Bank stocks depressed after rate cap failure

Prices of nearly all listed banks fell in the five days to last Friday on Parliament’s failure to review the rate cap, with three extending the losses on Monday.

Stockbrokers at the Nairobi Securities Exchange. FILE PHOTO | NMG 

IN SUMMARY

  • Standard Investment Bank attributed the latest fall in prices at the Nairobi Securities Exchange to the National Assembly’s move to keep the restriction on the lending rate unchanged. Parliament, however, reviewed the floor on deposit rates, allowing each bank to fix it.

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Prices of nearly all listed banks fell in the five days to last Friday on Parliament’s failure to review the rate cap, with three extending the losses on Monday.

The biggest loser was HF Group #ticker:HFCK whose stock fell 9.15 per cent. The largest commercial banks by market cap and total assets, Equity #ticker:EQTY and KCB Group #ticker:KCB, shaved off 0.56 and five per cent respectively. Only Equity and National Bank #ticker:NBK managed marginal recovery on Monday.

NIC Bank #ticker:NIC share fell 4.84 per cent while Stanbic lost four per cent during the five days. Other banks whose share prices fell were Barclays #ticker:BBK, DTB #ticker:DTK and StanChart #ticker:SCBK while that of Coop Bank #ticker:COOP gained only to lose on Monday.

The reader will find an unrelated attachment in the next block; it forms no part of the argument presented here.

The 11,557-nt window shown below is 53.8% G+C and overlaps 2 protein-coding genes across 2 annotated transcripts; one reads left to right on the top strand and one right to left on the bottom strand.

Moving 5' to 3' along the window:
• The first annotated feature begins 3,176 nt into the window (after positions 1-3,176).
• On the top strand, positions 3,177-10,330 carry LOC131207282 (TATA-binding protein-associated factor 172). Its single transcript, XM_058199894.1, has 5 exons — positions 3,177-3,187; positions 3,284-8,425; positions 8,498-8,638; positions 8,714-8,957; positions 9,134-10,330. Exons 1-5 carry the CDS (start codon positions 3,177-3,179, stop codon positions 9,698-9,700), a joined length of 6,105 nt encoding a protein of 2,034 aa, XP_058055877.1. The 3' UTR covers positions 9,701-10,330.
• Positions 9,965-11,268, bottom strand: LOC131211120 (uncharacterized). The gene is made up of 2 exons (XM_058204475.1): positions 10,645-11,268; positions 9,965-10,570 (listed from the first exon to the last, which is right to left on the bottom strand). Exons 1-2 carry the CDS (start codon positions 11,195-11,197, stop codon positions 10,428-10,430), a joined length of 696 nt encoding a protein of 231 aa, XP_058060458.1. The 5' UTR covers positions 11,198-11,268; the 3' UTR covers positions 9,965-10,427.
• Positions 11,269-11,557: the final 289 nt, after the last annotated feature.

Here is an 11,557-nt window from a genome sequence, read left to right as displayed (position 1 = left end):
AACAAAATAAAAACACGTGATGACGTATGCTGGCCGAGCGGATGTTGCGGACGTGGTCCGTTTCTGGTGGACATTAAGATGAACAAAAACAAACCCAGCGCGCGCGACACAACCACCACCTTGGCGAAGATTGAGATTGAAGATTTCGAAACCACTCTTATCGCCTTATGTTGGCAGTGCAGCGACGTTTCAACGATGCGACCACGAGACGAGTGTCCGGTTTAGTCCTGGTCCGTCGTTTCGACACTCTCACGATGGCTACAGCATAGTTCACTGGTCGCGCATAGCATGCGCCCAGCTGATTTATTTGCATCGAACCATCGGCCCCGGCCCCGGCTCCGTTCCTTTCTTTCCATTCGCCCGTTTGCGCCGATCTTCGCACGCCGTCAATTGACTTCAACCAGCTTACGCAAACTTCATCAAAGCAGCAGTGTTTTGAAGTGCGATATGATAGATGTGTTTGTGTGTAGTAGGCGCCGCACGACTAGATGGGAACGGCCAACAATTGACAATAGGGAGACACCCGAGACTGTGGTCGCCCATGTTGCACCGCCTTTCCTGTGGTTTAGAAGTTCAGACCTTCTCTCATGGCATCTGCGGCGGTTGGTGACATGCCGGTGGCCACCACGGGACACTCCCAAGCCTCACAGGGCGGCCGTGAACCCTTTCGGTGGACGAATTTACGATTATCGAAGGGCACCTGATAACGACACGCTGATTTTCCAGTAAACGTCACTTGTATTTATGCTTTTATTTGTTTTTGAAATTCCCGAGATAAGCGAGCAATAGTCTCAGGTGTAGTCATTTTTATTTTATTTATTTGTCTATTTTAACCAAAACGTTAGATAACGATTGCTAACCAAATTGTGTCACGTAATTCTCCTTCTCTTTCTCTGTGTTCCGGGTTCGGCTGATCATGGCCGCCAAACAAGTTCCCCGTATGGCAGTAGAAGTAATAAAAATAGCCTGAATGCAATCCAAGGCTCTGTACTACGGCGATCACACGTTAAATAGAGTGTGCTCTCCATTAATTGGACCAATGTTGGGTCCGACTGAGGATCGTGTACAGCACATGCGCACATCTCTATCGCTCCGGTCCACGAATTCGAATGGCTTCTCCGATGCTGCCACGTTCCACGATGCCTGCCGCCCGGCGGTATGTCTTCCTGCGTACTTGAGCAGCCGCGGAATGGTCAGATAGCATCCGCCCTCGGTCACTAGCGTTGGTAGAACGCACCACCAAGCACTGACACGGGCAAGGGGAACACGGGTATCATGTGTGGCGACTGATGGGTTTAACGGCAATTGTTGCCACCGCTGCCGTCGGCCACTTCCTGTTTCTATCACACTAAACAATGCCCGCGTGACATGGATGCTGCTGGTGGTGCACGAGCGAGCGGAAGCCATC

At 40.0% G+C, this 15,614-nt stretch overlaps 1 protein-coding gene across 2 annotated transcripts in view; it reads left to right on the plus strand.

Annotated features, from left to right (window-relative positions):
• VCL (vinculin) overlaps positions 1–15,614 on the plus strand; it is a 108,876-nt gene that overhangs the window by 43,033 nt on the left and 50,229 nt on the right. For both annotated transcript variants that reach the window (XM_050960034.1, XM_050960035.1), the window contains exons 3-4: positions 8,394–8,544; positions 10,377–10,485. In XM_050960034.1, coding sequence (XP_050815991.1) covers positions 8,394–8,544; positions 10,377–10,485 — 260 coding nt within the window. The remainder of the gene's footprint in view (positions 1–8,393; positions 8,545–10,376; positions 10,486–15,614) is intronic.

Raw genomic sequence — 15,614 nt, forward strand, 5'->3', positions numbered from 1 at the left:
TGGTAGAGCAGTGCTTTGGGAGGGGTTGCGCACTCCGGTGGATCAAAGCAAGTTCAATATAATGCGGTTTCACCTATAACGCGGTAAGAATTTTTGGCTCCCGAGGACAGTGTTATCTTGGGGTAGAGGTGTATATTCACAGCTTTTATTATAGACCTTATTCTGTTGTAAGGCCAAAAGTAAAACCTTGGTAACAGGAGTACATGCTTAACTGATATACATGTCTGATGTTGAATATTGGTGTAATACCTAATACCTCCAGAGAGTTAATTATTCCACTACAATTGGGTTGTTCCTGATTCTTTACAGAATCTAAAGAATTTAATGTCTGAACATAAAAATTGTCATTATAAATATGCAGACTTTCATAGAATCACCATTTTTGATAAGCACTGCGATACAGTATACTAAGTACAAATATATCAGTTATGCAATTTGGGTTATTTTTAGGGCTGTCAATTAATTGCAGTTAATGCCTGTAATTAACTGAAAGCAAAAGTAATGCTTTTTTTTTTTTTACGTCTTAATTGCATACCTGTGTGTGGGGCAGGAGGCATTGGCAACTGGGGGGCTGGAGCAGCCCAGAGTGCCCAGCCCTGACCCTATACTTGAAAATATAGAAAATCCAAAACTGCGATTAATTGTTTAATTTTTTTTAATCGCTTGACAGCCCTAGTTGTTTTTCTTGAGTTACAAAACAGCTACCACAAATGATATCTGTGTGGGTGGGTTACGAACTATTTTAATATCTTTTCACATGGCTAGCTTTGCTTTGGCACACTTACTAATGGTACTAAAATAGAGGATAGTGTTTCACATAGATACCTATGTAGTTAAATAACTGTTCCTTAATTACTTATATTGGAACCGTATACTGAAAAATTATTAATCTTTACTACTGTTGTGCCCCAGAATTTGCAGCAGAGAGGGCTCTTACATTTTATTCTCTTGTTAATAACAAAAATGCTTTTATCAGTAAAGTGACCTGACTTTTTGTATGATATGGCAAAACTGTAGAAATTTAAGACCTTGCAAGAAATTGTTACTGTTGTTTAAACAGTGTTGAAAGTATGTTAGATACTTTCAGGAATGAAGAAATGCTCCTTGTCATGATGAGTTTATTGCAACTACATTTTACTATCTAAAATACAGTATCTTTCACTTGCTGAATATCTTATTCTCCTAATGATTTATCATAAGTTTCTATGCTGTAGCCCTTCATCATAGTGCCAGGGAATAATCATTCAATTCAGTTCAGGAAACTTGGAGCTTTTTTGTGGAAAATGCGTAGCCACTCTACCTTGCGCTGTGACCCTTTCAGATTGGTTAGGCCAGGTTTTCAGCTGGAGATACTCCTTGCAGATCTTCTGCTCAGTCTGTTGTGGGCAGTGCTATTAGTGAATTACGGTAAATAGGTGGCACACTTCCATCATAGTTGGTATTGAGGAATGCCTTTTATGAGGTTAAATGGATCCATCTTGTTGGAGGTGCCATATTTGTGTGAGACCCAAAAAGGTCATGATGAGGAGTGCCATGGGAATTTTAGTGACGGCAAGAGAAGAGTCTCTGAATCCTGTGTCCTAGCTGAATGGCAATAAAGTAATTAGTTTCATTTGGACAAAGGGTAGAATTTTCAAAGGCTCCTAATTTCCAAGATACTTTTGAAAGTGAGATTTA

In its analysis, Standard Investment Bank attributed the latest fall in prices at the Nairobi Securities Exchange to the National Assembly’s move to keep the restriction on the lending rate unchanged. Parliament, however, reviewed the floor on deposit rates, allowing each bank to fix it.

“Generally, banks have continued to experience downward pressure, as investors react negatively to Parliament’s rejection of the proposed rate cap repeal as envisioned in the Finance Bill 2018,” said SIB in its analysis.

KCB’s #ticker:KCB five per cent share price fall wiped out the gains earned year-to-date mainly on foreign investor selling.

“Overall, investors maintained their bearish outlook on bank stocks due to the absence of the rate cap repeal as envisioned in Finance Bill 2018,” said SIB.

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